Millennials are dedicated employees who expect their employers to reward them with opportunities for career growth. Whether it’s a leadership role, promotion, or lateral movement within the organization, Millennials are hoping that companies will support them in their craft while uplifting someone’s life through the work they do.

For Gen Z, however, work becomes more attractive when the paycheck is good. This may be attributed to the fact that they would not want to be subjected to the same financial woes that befell their parents during their time. So, between making a difference in society and having a secure life outside of work, Gen Z will have no trouble choosing the latter.


Work Preferences

The saying “two heads are better than one” characterizes Millennial employees. Cooperative and team-oriented, Millennials in the workplace have no difficulty working with a group to achieve a common objective. By contrast, 71% of Gen Z see their colleagues as competition and would rather rely on their abilities to get the job done.

In work setup, both Millennials and Gen Z thrive in conditions and environments that offer flexibility in the way they work. Remote work and flexible hours are very appealing for the Millennial workforce, while a commanding 69% of Gen Z see personal workspaces as more conducive than if they were to share their space with their co-employees.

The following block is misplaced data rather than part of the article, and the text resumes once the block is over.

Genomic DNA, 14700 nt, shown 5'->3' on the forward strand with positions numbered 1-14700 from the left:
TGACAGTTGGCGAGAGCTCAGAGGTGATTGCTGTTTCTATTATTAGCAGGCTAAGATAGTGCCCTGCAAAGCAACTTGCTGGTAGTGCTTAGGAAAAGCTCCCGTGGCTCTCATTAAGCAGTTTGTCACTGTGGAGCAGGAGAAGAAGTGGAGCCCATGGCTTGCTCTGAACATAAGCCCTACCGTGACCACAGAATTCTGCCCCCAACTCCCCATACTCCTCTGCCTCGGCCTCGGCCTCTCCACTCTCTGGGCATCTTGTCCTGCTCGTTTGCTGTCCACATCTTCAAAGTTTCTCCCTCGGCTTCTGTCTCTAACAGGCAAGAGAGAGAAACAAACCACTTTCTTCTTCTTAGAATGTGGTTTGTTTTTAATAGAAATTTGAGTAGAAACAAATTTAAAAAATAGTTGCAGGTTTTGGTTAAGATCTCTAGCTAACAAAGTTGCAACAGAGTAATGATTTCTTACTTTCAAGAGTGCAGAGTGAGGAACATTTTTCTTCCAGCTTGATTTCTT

How They Welcome Changing Roles

Job hopping is very common among Millennials, with 21% of them changing jobs more than three times compared with non-Millennials, according to a 2016 report from Gallup. This makes it imperative for you to be proactively looking for candidates who might be showing signs of weariness at their current roles and be prepared to help them transfer their skills to other departments within your organization.

Similarly, Gen Z employees feel more engaged when they’re tapped for various roles or projects in the company. For this generation, being able to wear multiple hats makes them more versatile and more suitable for the on-demand work culture that’s prevailing in the corporate space.


Technological Expertise

Both Millennials and Gen Z are technologically savvy, but their level of expertise varies to some degree. Millennials saw the rise of the widespread use of the internet, social media, and smartphones, making them pioneers of the digital age. They were quick to learn the tools of technology and apply digital solutions to everyday work problems.